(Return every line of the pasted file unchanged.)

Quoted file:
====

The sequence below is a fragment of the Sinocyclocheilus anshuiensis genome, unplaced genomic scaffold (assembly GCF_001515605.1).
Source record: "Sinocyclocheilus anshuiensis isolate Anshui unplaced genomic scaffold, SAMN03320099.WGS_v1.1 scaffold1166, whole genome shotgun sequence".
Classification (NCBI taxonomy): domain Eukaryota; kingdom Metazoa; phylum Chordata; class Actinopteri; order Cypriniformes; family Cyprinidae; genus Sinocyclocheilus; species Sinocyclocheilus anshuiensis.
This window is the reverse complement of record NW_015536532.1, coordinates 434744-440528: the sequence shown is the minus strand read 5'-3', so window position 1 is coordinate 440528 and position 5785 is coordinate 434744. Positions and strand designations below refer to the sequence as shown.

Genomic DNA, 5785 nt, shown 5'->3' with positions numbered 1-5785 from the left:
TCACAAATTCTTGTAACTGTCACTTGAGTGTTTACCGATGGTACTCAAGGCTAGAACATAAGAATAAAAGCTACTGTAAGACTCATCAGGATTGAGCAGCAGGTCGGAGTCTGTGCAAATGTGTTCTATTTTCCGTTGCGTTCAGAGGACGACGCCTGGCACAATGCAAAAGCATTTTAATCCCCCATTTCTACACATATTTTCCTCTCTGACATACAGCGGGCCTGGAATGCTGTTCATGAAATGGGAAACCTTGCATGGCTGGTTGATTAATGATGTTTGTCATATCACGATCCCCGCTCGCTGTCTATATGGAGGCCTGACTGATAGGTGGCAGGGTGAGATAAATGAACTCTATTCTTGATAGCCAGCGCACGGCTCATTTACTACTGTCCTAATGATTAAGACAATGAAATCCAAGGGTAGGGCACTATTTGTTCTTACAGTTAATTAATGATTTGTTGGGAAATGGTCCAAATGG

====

The sequence below is a fragment of the Sinocyclocheilus anshuiensis genome, unplaced genomic scaffold (assembly GCF_001515605.1).
Source record: "Sinocyclocheilus anshuiensis isolate Anshui unplaced genomic scaffold, SAMN03320099.WGS_v1.1 scaffold1166, whole genome shotgun sequence".
Classification (NCBI taxonomy): domain Eukaryota; kingdom Metazoa; phylum Chordata; class Actinopteri; order Cypriniformes; family Cyprinidae; genus Sinocyclocheilus; species Sinocyclocheilus anshuiensis.
This window is the reverse complement of record NW_015536532.1, coordinates 434744-440528: the sequence shown is the minus strand read 5'-3', so window position 1 is coordinate 440528 and position 5785 is coordinate 434744. Positions and strand designations below refer to the sequence as shown.

Genomic DNA, 5785 nt, shown 5'->3' with positions numbered 1-5785 from the left:
TCACAAATTCTTGTAACTGTCACTTGAGTGTTTACCGATGGTACTCAAGGCTAGAACATAAGAATAAAAGCTACTGTAAGACTCATCAGGATTGAGCAGCAGGTCGGAGTCTGTGCAAATGTGTTCTATTTTCCGTTGCGTTCAGAGGACGACGCCTGGCACAATGCAAAAGCATTTTAATCCCCCATTTCTACACATATTTTCCTCTCTGACATACAGCGGGCCTGGAATGCTGTTCATGAAATGGGAAACCTTGCATGGCTGGTTGATTAATGATGTTTGTCATATCACGATCCCCGCTCGCTGTCTATATGGAGGCCTGACTGATAGGTGGCAGGGTGAGATAAATGAACTCTATTCTTGATAGCCAGCGCACGGCTCATTTACTACTGTCCTAATGATTAAGACAATGAAATCCAAGGGTAGGGCACTATTTGTTCTTACAGTTAATTAATGATTTGTTGGGAAATGGTCCAAATGG